Satanist wants to give an opening prayer

You have got to hand it to the Satanists, they are quick on the ball. They came up promptly with their own statue to be placed on the grounds of the Oklahoma state legislature and now, following Monday’s US Supreme Court ruling allowing ceremonial opening prayers at government meetings, Chaz Stevens has written to the city of Deerfield Beach saying that he wants to offer up an prayer at their meetings

Stevens has told them that he is a Satanist but this was not always the case. Last December he petitioned successfully to have a Festivus pole installed in the rotunda of the Florida State Capitol because at that time his religion was Pabstfestidianism of which he said, “It’s legitimate — it’s based in as much reality as the Catholics. But unlike Catholic priests, we don’t rape little boys.” There is no word whether this year the rival sects of Coorism and Heinekenism will want their own poles as well because you can’t very well expect hem to worship the god Pabst. That would be the greatest heresy.

Asked about his reasons for converting to his new religion, he said “Satan is a cool dude. Think of all the people he’s in charge of. Do you want to be stuck listening to harp music in the afterlife? Hell no. I want to drink beer and hang with hookers.”

That sounds like a pretty good reason. Here is the full text of his letter:

Dear City of Deerfield Beach;

With the recent US Supreme Court ruling allowing “prayer before Commission meetings” and seeking the rights granted to others, I hereby am requesting I be allowed to open a Commission meeting praying for my God, my divine spirit, my Dude in Charge.

Be advised, I am a Satanist.

Let me know when this is good for you.


Chaz Stevens, Calling in from Ring 6 of Dante’s Inferno

This should be fun.


  1. Alverant says

    Yep, best way to get christians in government annoyed is to remind them every other religion has the same rights they do.

  2. AnotherAnonymouse says

    How delightful! I hope his opening prayer is covered by reporters. That should be good.

  3. gshelley says

    I think it is a little too obvious he isn’t seriously a Satanist, so they might turn him down on those grounds.
    From what I gathered of the ruling, the majority said it was not appropriate for the government to judge the prayers for content, and this would probably extend to them deciding if it was sincere or not, so I don’t kno if they could be justified in refusing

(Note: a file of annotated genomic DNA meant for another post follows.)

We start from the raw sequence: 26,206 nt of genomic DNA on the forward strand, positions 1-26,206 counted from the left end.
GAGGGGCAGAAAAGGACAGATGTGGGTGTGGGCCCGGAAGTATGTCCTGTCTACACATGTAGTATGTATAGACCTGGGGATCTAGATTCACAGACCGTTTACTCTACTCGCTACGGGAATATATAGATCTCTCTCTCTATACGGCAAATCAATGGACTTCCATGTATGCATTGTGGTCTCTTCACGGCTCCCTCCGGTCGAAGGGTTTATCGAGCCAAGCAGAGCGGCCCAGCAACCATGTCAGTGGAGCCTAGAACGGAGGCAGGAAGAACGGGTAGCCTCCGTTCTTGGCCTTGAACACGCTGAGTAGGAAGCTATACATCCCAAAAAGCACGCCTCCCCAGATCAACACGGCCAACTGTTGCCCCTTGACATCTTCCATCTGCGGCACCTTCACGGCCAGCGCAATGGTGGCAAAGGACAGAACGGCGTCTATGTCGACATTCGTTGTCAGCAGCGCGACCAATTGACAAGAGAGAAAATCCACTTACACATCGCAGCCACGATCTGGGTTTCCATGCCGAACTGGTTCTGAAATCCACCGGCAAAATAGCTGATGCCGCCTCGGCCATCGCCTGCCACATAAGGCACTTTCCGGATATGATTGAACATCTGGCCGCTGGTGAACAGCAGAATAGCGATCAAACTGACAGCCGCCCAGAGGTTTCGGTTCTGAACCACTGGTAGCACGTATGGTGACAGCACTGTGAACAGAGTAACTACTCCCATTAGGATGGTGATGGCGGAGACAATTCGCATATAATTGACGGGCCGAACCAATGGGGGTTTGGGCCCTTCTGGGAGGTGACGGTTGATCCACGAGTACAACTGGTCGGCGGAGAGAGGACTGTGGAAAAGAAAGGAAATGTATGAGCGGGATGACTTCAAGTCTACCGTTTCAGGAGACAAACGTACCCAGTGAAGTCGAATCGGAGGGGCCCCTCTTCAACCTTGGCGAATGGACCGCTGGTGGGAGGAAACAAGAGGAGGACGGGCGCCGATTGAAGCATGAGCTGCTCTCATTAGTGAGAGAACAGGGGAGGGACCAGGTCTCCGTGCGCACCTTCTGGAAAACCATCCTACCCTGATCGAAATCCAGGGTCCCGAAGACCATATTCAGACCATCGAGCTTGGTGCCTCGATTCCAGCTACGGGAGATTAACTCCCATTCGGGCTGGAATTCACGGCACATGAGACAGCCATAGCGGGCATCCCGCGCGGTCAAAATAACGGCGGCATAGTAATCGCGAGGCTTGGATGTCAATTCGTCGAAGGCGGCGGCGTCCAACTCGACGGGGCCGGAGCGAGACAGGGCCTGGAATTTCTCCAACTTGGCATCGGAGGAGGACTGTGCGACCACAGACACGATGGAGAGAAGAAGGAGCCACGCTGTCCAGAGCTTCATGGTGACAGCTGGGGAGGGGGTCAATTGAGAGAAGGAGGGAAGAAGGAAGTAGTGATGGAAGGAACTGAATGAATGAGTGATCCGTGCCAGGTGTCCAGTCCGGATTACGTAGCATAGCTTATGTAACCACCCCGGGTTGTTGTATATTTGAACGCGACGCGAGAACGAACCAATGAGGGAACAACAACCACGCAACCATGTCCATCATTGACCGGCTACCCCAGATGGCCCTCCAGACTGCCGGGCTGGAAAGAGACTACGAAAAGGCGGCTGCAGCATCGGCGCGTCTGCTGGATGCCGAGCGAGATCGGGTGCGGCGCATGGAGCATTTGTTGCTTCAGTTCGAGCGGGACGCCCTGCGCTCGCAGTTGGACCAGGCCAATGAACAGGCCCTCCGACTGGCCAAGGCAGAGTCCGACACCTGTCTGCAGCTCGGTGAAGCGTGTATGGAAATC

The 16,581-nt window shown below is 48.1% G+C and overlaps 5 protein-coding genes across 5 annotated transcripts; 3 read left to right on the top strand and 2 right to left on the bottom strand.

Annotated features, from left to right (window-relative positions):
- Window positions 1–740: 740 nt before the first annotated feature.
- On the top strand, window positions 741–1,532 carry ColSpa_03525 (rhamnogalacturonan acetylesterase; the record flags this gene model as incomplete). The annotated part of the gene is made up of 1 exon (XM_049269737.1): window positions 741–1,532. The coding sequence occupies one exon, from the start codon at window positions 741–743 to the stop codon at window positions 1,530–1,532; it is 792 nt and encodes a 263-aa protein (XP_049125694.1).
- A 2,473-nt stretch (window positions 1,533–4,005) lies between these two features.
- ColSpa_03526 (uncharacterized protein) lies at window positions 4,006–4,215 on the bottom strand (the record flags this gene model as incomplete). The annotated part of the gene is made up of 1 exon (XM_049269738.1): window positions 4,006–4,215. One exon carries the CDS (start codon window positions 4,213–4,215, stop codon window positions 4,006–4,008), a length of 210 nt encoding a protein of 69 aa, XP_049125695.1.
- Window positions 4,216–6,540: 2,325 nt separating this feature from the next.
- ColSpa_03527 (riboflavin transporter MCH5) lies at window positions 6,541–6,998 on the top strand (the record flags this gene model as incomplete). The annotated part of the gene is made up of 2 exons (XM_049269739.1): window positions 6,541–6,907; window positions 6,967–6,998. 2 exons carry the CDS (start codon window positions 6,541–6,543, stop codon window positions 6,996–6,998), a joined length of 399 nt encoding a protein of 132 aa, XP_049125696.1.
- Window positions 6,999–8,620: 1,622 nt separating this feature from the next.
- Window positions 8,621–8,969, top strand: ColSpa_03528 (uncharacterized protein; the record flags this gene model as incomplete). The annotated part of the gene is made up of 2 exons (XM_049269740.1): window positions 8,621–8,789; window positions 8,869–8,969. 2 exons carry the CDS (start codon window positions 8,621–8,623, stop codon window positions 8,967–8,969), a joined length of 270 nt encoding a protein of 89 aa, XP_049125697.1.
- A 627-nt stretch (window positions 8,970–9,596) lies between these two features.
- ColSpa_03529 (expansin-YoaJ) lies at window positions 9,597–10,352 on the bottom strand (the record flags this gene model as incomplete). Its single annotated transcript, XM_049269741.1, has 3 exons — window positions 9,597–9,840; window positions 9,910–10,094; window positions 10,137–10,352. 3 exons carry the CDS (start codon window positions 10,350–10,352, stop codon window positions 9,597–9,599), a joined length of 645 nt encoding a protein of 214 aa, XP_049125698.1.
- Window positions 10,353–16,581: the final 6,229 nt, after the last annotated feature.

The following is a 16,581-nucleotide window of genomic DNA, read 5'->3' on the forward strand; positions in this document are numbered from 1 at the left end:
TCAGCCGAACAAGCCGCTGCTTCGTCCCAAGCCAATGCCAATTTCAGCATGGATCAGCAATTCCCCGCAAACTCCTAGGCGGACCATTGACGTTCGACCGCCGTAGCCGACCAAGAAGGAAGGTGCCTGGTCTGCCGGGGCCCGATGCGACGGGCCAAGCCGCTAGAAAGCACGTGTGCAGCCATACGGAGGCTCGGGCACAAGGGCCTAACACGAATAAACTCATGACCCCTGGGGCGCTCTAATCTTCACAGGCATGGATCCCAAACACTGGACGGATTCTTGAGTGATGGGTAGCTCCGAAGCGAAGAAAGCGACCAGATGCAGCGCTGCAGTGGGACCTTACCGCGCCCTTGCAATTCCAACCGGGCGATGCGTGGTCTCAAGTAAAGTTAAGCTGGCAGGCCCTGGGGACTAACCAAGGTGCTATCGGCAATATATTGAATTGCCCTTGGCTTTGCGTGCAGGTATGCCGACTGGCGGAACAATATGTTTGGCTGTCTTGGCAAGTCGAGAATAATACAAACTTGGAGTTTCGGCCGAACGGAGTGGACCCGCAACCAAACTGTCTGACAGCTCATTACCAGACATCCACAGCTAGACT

4. sc_770d159609e0f8deaa72849e3731a29d says

    As a neo-Aztec would I be allowed to open a meeting by cutting open the chest of the mayor of Deerfield Beach and tearing out their beating heart?

  5. says

    I worship Exxon-Mobil. I would like to do the invocation. I”ll try to keep it from sounding like an advertisement, but that’s pretty much what our holy book sounds like.

  6. Glenn says

    I worked at a company with people from a different department whose boss “welcomed” his people to come in early for a daily multi-denominational prayer service. These people we really hush hush about how pissed they were about what it took to stay on the good side of their boss.

    They showed me all of the religious books available, and I told them I do animal sacrifice in the morning, and asked them to inquire for me if it would be OK if I killed a chicken for god in this repurposed conference room.

    Anything to sow a little discontent among the submissively adapted.

  7. mnb0 says

    I worship Ritchie Blackmore, Guitar God (and I can prove it). Can I offer a 18+ minute live version of Catch the Rainbow iso a prayer? Volume will be turned up to 11 of course, with loudspeakers of at least 100 W each.
    Anyone who wants to voluntarily undergo this highly spiritual experience, here is the YouTube link:

    The higher the volume the more spiritual the experience.

  8. corporal klinger says

    Sorry, i meant ! AMEN !
    thank you mnb0.
    That! was a spiritual experience.

  9. Crimson Clupeidae says

    gshelly@4: But that’s kinda the point. SCOTUS has explicitly said that they can not judge the merit of belief or dogma, otherwise, it definitely runs afoul of the 1st amendment. The ruling is atrocious in that they’ve put themselves in a Catch-22 of their own making, so I hope they get enough applications like this that they can’t pretend to be impartial anymore. It’s only a matter of time before some of the godbots (see, e.g. Roanoke, Virginia) open their pieholes and explicitly state that they are only accepting xian prayers.

    Then the whole process will have to start again, and hopefully, there will be a different SCOTUS in place by then.

    BTW, has anyone seen outrageous howls of ‘judicial activism’ from the usual rightwing blowhards? Because of all the cases that might qualify (this one pretty much stands precedent on its head, and gives it a swirly….), this is one.

Leave a Reply

Your email address will not be published. Required fields are marked *